Jump to content

Metal Detector Coils?


Recommended Posts


In a nutshell:

Big coil = more depth on big targets, less depth on small targets, worse separation

Small coil = more sensitivity to small targets, less sensitivity on big targets, better separation

Concentric coil = Slightly better depth, easier pinpointing, worse ground handling

DD coil = Slightly worse depth, harder pinpointing, better ground handling

There is way way more to it than this, I would need to write 3 chapters to do it justice.

  • Like 6
Link to comment
Share on other sites

Here's a short description by (another) one of the metal detector design+engineer gurus:

http://www.fisherlab.com/hobby/davejohnson/searchcoilsessayrevised.htm

And a little closer to home from a detectorist guru 😁:

 

 

Link to comment
Share on other sites

I have always wanted to have every factory coil made for a given detector because they all have slightly different characteristics/applications. Each sees the ground/target differently.

  • Like 1
Link to comment
Share on other sites

On 9/20/2022 at 7:26 PM, Geotech said:

In a nutshell:

Big coil = more depth on big targets, less depth on small targets, worse separation

Small coil = more sensitivity to small targets, less sensitivity on big targets, better separation

Concentric coil = Slightly better depth, easier pinpointing, worse ground handling

DD coil = Slightly worse depth, harder pinpointing, better ground handling

There is way way more to it than this, I would need to write 3 chapters to do it justice.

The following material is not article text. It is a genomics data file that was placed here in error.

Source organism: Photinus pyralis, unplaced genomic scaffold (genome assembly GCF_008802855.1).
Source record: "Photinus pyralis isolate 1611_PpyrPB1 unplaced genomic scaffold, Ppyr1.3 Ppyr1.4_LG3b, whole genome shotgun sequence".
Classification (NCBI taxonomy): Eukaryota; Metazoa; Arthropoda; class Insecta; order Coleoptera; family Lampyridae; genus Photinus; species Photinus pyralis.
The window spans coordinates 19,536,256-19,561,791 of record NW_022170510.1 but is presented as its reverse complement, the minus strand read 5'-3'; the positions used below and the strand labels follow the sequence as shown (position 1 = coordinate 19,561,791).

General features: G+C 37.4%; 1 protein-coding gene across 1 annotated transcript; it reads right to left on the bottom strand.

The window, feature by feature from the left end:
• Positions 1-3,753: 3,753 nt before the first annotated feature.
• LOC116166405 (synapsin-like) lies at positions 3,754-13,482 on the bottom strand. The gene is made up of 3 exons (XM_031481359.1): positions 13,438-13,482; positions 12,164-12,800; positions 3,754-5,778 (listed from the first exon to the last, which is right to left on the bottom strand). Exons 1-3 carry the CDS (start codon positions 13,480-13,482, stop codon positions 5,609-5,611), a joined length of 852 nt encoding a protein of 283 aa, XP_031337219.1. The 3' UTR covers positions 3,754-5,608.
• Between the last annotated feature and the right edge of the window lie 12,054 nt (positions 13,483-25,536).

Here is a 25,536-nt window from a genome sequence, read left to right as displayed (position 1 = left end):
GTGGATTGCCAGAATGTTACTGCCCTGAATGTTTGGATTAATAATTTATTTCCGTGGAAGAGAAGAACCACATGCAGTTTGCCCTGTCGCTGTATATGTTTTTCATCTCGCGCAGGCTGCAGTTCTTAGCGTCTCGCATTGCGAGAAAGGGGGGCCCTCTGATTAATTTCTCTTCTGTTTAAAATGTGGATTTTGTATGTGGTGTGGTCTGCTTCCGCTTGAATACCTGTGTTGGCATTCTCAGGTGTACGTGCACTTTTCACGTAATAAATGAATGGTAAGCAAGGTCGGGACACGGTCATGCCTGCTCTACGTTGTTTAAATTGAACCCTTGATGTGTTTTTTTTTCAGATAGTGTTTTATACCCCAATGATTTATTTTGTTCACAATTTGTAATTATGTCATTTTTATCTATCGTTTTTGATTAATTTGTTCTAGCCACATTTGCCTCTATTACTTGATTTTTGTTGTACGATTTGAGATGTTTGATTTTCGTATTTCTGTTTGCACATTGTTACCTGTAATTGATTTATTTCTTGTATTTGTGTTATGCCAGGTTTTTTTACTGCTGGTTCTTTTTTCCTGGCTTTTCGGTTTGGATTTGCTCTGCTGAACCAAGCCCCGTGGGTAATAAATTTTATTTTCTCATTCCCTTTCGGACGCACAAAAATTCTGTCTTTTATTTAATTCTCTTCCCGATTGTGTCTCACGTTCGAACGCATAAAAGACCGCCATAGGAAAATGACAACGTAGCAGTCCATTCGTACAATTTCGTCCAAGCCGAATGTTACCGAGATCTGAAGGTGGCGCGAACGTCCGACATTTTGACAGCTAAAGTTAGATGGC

Hello Carl, could you please explain this to me?

Link to comment
Share on other sites

Quote:"could you please explain this? : "small coil has .. less sensitivity on big targets""

On a VLF machine, the precise inductance and resistance of both coils ( transmit and receive ) is important. Hence all coils, small or large, for a given machine need to have exactly the same inductance & resistance. This then determines how many turns of wire go on the TX & RX coils. This combination of different size loops, different number of turns, affects the strength of the transmitted magnetic field, and the sensitivity of the receive coil. A smaller coil simply gets a smaller signal from a target, so the target needs to be closer to be detectable. Vice-versa for the larger coil.
On the plus side, a smaller coil also picks up a smaller ground signal, which helps the detector pick out the 'target signal' from the 'ground signal'.
Other relevant factors include: Does the detector know it has a small / large coil fitted ?
If it does, then small changes to the way it operates, such as gain/sensitivity changes, ground filtering characteristic changes, can be made, to mitigate the effects of the new coil. Machines that will almost certainly do this include XP Deus/Deus2, ML Equinox, XTerra's. But the majority don't, and it's down to the operator adjusting sensitivity up/down etc to make the best of a different coil size.
  • Like 2
Link to comment
Share on other sites

@PimentoUK  - So in other words you say a small coil will have trouble to detect bigger items? Wow.